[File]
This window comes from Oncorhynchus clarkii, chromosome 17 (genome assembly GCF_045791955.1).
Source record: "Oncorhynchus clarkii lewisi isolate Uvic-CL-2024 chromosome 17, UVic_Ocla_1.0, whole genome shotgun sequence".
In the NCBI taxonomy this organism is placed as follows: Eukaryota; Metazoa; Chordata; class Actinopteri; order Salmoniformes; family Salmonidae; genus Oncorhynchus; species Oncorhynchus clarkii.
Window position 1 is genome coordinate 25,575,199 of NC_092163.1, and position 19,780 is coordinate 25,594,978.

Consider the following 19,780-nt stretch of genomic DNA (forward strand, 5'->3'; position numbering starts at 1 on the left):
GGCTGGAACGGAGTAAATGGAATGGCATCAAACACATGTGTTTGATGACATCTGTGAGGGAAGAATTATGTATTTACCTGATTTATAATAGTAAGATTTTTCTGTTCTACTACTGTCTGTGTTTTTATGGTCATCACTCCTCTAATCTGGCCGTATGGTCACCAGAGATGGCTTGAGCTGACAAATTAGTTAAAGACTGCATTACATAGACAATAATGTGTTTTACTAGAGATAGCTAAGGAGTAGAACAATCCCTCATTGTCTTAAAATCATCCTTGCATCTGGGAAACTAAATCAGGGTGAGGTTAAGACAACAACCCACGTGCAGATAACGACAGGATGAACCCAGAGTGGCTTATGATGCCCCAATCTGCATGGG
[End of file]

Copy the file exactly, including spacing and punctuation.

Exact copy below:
This window comes from Oncorhynchus clarkii, chromosome 17 (genome assembly GCF_045791955.1).
Source record: "Oncorhynchus clarkii lewisi isolate Uvic-CL-2024 chromosome 17, UVic_Ocla_1.0, whole genome shotgun sequence".
In the NCBI taxonomy this organism is placed as follows: Eukaryota; Metazoa; Chordata; class Actinopteri; order Salmoniformes; family Salmonidae; genus Oncorhynchus; species Oncorhynchus clarkii.
Window position 1 is genome coordinate 25,575,199 of NC_092163.1, and position 19,780 is coordinate 25,594,978.

Consider the following 19,780-nt stretch of genomic DNA (forward strand, 5'->3'; position numbering starts at 1 on the left):
GGCTGGAACGGAGTAAATGGAATGGCATCAAACACATGTGTTTGATGACATCTGTGAGGGAAGAATTATGTATTTACCTGATTTATAATAGTAAGATTTTTCTGTTCTACTACTGTCTGTGTTTTTATGGTCATCACTCCTCTAATCTGGCCGTATGGTCACCAGAGATGGCTTGAGCTGACAAATTAGTTAAAGACTGCATTACATAGACAATAATGTGTTTTACTAGAGATAGCTAAGGAGTAGAACAATCCCTCATTGTCTTAAAATCATCCTTGCATCTGGGAAACTAAATCAGGGTGAGGTTAAGACAACAACCCACGTGCAGATAACGACAGGATGAACCCAGAGTGGCTTATGATGCCCCAATCTGCATGGG